I thought I was going to have breast cancer. My mom and her sister had it, and I was prepared for it. When they did the biopsy of the mass in my brain, one doctor told me that based on my family history, it was breast cancer that had metastasized (spread) to my brain. Other doctors said I had a glioblastoma (a type of brain cancer). What I remember clearly is that I was supposed to have only 14 to 18 months to live. That was about 6 years ago.
Before my diagnosis, I was young and healthy. I was an active stay-at-home mom of 4—2 in elementary school, 1 in high school, and my baby was 2. I went on a field trip with one of them, and my left leg kept falling asleep, then the entire leg started twitching. I figured it was a pinched nerve, but the chiropractor thought it was more serious.
I didn’t have a primary care doctor, so I went to urgent care. They said it was muscle spasms and gave me muscle relaxants. Later that night, I had a grand mal seizure. I was rushed to the hospital, and when I woke up, they told me I had an egg-sized mass in my brain.
After 4 surgeries, I had chemo for 1 year—5 days on, 23 days off in 28-day cycles for a full year.
Everyone rallied around me. My entire neighborhood and all our friends made meals for our family during the time I was getting chemo. I went on a vegetarian diet, and so did my whole family. My mom came during the chemo (“on”) days and made sure the kids got to school.
My husband has been great. We’ve been in therapy because of the strain, but he’s been my biggest supporter and caretaker. Once, I made some offhand comment to him about wanting to retire and travel across the country in a motor home. He said, “Why can’t we do that now, with the kids?” So we bought a cheap, used motor home. The summer after the third surgery, we traveled across the United States and visited 30 states—more than 10,000 miles. Everyone in my family put things on a bucket list for us to do together.
The Toll on Family and Friends
My diagnosis of astrocytoma, a type of brain cancer, has been hard on everyone. My oldest daughter was there when the doctor gave me that initial prognosis of 18 months. She was petrified, and our relationship suffered.
The mother-daughter relationship is tough to begin with, but she felt that if she butted heads with me, and then I died, those words could never be retracted. I felt that I couldn’t parent her the way I wanted, for fear she’d see me as a bad mom. So our communication deteriorated, but it’s improved now.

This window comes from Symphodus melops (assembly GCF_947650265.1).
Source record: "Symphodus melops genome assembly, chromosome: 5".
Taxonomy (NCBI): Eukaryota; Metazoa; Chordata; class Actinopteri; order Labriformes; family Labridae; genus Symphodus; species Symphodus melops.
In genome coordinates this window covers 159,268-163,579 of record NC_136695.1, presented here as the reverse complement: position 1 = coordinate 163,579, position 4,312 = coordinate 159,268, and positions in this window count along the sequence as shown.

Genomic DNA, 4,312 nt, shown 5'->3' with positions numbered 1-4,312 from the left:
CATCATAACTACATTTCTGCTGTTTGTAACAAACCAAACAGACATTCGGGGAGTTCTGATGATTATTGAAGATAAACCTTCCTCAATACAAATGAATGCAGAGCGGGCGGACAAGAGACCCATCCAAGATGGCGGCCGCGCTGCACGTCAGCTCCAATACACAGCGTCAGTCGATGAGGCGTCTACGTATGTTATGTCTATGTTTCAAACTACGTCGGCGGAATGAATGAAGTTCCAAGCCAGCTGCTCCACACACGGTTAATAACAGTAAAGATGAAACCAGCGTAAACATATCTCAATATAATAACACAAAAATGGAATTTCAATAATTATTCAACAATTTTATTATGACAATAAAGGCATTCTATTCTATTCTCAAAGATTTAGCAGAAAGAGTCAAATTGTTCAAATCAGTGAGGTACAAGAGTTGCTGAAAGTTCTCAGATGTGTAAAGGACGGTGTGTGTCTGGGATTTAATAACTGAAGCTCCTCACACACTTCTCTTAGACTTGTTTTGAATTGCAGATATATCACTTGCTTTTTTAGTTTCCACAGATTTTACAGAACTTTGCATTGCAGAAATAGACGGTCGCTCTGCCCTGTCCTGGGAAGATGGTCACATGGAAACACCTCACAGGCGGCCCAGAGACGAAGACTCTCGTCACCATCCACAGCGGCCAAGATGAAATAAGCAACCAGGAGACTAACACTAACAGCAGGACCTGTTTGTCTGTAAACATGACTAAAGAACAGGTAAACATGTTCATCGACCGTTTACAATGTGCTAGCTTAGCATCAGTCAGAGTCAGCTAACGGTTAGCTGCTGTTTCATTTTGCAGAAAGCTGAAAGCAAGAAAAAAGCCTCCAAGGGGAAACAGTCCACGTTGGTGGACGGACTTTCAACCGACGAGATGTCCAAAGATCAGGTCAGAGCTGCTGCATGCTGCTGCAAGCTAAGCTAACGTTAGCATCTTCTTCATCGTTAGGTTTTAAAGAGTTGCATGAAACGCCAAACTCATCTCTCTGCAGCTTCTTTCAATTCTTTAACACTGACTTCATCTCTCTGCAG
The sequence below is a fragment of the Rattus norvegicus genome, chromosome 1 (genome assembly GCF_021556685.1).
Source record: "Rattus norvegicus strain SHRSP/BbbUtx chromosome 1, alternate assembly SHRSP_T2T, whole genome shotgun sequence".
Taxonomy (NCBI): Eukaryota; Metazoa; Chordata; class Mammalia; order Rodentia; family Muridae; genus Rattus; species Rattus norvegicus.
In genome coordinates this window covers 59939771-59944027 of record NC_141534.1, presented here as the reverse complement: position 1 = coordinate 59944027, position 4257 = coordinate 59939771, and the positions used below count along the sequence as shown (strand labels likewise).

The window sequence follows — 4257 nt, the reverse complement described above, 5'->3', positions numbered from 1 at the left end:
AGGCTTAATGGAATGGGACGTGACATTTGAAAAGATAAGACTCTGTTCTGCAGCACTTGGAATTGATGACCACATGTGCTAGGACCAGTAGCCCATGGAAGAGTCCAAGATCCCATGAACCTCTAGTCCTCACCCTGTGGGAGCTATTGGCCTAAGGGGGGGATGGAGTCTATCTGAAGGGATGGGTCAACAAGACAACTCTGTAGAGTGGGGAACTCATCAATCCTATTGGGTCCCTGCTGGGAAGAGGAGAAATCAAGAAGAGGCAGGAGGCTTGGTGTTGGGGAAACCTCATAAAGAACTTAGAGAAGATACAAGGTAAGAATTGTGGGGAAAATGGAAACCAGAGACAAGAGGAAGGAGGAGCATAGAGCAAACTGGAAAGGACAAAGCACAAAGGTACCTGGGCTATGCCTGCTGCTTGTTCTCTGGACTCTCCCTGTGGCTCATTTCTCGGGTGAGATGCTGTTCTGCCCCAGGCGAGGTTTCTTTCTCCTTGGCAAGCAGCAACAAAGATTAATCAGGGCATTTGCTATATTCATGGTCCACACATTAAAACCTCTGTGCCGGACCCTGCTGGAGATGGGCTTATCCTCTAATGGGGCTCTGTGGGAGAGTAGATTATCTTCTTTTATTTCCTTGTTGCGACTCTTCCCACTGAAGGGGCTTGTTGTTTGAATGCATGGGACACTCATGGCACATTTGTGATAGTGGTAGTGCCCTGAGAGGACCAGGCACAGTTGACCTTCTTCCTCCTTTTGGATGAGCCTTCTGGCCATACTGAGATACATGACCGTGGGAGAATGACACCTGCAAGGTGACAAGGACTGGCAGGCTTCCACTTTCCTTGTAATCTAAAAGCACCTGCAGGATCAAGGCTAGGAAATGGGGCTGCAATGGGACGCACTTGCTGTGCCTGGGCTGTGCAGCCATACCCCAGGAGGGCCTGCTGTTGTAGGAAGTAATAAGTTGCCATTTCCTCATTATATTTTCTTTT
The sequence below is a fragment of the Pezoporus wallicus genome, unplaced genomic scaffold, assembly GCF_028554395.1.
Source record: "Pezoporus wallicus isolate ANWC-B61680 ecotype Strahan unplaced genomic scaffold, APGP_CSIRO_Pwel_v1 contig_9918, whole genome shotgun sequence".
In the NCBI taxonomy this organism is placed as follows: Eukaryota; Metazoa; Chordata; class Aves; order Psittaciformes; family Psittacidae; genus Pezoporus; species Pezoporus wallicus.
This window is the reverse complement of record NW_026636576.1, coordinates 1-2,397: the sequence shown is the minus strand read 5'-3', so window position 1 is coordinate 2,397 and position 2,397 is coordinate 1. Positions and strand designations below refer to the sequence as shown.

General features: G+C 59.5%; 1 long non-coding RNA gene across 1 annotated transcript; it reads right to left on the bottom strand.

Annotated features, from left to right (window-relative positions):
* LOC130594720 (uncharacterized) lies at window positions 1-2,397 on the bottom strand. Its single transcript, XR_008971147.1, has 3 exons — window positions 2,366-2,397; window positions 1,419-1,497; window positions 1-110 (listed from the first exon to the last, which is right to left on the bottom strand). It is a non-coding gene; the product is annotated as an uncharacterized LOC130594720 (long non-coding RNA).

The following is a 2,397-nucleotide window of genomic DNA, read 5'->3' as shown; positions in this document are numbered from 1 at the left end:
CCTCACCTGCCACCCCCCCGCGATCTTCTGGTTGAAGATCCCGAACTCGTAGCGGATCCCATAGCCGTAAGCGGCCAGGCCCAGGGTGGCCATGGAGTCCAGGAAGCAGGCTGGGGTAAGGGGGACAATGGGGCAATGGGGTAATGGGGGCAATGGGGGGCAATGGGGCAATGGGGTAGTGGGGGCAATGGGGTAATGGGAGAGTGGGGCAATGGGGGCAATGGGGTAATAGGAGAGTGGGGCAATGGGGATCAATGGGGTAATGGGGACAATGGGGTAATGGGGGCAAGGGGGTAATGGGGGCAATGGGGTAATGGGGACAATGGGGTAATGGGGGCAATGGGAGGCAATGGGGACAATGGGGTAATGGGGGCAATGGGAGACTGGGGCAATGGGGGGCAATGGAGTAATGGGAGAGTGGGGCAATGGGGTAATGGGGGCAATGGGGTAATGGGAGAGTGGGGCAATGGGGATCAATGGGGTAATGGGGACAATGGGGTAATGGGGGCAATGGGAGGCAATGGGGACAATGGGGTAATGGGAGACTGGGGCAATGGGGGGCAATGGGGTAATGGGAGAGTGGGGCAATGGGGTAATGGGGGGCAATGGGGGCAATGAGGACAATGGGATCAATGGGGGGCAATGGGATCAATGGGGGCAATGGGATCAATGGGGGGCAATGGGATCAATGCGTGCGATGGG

The same thing happened with my best friend, whose dad had died of cancer. She didn’t talk to me for the first 2 years after I was diagnosed, because the situation reminded her too much of her dad’s. She was afraid of losing me too. We’ve now become friends again, but we don’t talk much about cancer, which is hard for me.
The Best Friend You Never Want to Make
Through cancer, I’ve made many more friends—the best group of friends you never want to meet. We all get each other: having the thought of death, and dealing with cancer treatment and side effects.
Other people don’t understand that. It’s the main reason I go back to CancerCon, and I am involved in Relay for Life and the Cancer Action Network. I’ve made so many wonderful friendships through these organizations.
A few months ago, the doctors saw that one of the tentacles from the tumor was growing. Eventually, the kind of cancer I have (astrocytoma) will turn into a terminal form of brain cancer called glioblastoma.
My surgeon was worried about doing surgery, because the tumor is too close to the frontal lobe, and surgery would cause me to lose movement on the left side of my body as a result. I had been running half and full marathons since I finished chemo, and neither he nor I want me to stop doing those.
So 7 second opinions later, I ended up doing an awake craniotomy; the surgery went well, but the pathology from that surgery showed that the cancer progressed from grade II to grade III anaplastic astrocytoma. Because the cancer has mutated and progressed, I also had to have a combination of chemo and radiation.
I’ve been going to the San Diego Tumor Foundation support group, and many people there had scared me off radiation. It’s the standard of care, but radiation is associated with many side effects, including secondary cancers, additional tumors, and scar tissue. The scar tissue is a gift that keeps on giving: it can multiply and look like a tumor in imaging scans, and causes a lot of stress. But when a surgeon removes that mass, it’s mostly scar tissue.
Reach for the Stars
When I started treatment, I had a 34% chance to make it to 5 years. And here I am, almost 6 years later. I told my oncologist I want to see all my kids graduate high school, and he thinks I might. But after this last surgery, I didn’t ask for a prognosis. I know it’s shorter than before, and I just want to enjoy life with my family.
I know what astrocytoma ultimately leads to, but I went to the Optimum Health Institute in San Diego, and they helped me to think I should reach for the stars. So I said, “Okay. I’m going to dance with my grandkids at their wedding.” And until then, I’m working hard on my “bucket list.”
Helping others is on the list. I donate. I speak for Relay for Life. And I’ve jumped out of a plane, but I’ve never backpacked through Europe, and I’d like to take my kids there. I’d love to take a motor home through Canada and Alaska. Planning for the future is a lot better than talking about having a terminal disease. It’s a lot more fun to keep checking things off our bucket lists, together.